Monte Carlo events

A large fraction of our recorded data is accompanied by simulated events that we call Monte Carlo (MC) productions. Different MC generators, like PYTHIA, DPMJET, and HIJING are used to simulate collisions, after which a detector response is simulated using GEANT.

The main reason for analyzing MC events is that it enables the analyzer to calculate efficiency and acceptance corrections specific for their analysis, and study the difference between the true and reconstructed observables. So, in MC, we have by construction more information available. In MC, we can for example just ask the PDG code of the particles in the event, and then verify how well our data analysis performs.

Accessing MC productions

First, we have to download the MC data. Since we downloaded Pb-Pb data from the period LHC15o with run number 246757, we will download an AOD file from the same run of a MC that is anchored to this period; namely LHC16g1.
cd /alice/sim/2016/LHC16g1/246757/AOD198/0002/
cp alien://AliAOD.root file://AliAOD.root

AliEn legacy shell

In case you are using AliEn legacy software please use aliensh instead of The syntax in aliensh is slightly different, you should use alien: and file: prefix. For example:

cp alien:AliAOD.root file:AliAOD.root

It might be useful to rename the file to AliAOD_MC.root to avoid confusion later on. If you do so, of course you have to change the name of the input data file that you specify in runAnalysis.C.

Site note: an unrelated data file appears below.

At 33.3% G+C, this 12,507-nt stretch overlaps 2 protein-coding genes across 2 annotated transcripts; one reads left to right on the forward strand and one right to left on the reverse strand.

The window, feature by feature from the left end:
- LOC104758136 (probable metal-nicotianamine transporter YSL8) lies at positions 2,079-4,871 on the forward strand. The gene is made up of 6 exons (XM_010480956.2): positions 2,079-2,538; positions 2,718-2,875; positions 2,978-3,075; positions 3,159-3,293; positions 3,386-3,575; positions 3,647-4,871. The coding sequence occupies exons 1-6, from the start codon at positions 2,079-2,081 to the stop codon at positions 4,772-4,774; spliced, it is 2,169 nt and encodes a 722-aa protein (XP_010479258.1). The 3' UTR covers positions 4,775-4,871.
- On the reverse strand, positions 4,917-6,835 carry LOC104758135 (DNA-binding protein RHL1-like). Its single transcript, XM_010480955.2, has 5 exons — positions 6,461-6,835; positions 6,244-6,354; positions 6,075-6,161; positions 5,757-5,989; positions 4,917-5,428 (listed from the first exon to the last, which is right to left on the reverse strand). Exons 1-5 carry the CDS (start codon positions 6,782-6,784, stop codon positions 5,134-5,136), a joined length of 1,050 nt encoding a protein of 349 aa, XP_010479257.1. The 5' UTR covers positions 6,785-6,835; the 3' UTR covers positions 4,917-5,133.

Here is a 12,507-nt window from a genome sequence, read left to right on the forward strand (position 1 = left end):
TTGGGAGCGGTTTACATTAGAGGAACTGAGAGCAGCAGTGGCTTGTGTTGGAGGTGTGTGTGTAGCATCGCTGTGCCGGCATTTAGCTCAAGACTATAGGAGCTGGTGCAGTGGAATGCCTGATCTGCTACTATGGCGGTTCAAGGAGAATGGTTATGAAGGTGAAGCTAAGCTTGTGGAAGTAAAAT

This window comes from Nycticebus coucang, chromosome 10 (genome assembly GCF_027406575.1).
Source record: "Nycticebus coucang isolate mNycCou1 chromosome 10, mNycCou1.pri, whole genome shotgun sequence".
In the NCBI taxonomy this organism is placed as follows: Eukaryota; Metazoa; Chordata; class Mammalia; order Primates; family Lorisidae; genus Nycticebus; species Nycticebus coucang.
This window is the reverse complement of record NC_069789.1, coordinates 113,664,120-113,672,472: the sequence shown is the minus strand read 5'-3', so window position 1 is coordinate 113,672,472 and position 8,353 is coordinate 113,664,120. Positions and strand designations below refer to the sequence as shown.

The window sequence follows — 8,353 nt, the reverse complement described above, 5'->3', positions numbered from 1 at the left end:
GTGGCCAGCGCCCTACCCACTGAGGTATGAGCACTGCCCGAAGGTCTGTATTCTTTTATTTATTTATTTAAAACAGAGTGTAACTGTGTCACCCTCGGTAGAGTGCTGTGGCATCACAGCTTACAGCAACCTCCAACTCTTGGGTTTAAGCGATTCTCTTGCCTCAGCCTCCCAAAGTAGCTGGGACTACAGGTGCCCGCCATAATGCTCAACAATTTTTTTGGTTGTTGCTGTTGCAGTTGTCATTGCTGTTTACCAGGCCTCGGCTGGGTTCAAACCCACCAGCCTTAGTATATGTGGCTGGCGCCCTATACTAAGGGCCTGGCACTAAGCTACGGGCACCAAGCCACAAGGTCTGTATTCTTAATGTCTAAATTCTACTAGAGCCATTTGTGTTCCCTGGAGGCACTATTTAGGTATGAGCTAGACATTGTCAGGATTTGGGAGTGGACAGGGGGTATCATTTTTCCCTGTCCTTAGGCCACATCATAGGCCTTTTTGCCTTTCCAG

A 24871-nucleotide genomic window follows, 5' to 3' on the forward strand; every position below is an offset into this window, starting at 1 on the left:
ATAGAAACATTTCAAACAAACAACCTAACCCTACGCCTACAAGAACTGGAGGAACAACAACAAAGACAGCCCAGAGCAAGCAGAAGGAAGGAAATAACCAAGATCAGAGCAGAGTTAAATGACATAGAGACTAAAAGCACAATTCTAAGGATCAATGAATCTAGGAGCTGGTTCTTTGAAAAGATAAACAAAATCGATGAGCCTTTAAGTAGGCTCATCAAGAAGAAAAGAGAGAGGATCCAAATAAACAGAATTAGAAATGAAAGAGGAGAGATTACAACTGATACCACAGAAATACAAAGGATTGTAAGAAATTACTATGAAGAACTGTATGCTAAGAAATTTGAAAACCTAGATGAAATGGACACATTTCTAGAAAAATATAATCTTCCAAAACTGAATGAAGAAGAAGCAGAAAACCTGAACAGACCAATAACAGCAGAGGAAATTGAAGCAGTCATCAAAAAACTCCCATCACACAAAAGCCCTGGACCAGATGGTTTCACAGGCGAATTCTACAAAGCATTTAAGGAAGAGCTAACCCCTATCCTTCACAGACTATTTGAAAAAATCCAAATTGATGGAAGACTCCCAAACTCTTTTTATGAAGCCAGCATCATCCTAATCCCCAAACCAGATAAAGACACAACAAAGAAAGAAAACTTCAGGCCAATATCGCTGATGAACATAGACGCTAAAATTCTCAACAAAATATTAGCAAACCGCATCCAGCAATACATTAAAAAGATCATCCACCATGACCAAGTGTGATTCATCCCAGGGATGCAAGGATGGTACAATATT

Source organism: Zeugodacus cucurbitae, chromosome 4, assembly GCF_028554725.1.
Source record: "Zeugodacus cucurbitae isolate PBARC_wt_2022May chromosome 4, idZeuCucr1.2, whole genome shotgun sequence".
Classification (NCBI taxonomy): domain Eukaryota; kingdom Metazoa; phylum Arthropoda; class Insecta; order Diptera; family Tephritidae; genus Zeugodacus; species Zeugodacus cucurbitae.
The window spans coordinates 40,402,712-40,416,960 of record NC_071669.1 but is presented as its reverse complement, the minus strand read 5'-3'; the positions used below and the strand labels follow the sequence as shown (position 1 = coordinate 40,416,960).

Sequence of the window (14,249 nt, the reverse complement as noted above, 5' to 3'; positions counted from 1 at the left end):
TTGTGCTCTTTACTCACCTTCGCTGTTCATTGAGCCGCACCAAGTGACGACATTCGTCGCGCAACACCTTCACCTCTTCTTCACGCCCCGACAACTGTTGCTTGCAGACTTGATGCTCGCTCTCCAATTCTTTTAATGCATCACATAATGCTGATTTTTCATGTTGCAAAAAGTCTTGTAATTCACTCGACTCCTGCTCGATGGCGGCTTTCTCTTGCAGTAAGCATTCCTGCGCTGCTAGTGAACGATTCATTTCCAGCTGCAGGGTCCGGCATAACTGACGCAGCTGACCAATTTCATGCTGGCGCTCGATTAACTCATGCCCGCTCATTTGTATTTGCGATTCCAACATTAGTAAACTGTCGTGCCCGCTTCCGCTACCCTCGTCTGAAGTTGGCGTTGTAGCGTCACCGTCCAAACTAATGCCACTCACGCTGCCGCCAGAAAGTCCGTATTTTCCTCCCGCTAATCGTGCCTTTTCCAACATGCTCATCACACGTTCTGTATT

Now if we don't do anything else and run the analysis, the MC data will be processed as if it was data, and should produce a similar output when compared to real data. But of course we want to and can do more!

Accessing the MC information

We will add a few things to our code to be able to obtain information that is provided directly by the Monte Carlo generator itself (often referred to as 'true level' or 'generator level'). First, we add our new global variable to the header in the list of private objects:

AliMCEvent*             fMCEvent;       //! corresponding MC event

Then we add fMCEvent to the constructors

AliAnalysisTaskMyTask::AliAnalysisTaskMyTask() : AliAnalysisTaskSE(), 
    fAOD(0), fMCEvent(0), fOutputList(0), fHistPt(0)


AliAnalysisTaskMyTask::AliAnalysisTaskMyTask(const char* name) : AliAnalysisTaskSE(name),
    fAOD(0), fMCEvent(0), fOutputList(0), fHistPt(0)

In UserExec we can now use our new global variable to obtain the MC event through the MCEvent method

fMCEvent = MCEvent();

Now let's use the information by creating a new function that loops over the MC particles:

in the header file we declare our new function ProcessMCParticles

void ProcessMCParticles();

Then we put the implementation in the .cxx file:

void AliAnalysisTaskMyTask::ProcessMCParticles()
    // process MC particles
    TClonesArray* AODMCTrackArray = dynamic_cast<TClonesArray*>(fInputEvent->FindListObject(AliAODMCParticle::StdBranchName()));
    if (AODMCTrackArray == NULL) return;

    // Loop over all primary MC particle
    for(Long_t i = 0; i < AODMCTrackArray->GetEntriesFast(); i++) {

      AliAODMCParticle* particle = static_cast<AliAODMCParticle*>(AODMCTrackArray->At(i));
      if (!particle) continue;
      cout << "PDG CODE = " << particle->GetPdgCode() << endl;

Finally we call our newly created function in UserExec:

if(fMCEvent) ProcessMCParticles();

You can run the code and enjoy the list of PDG code values of each particle in the MC event... although it might be more useful to fill a histogram with the values instead of printing them to the terminal.

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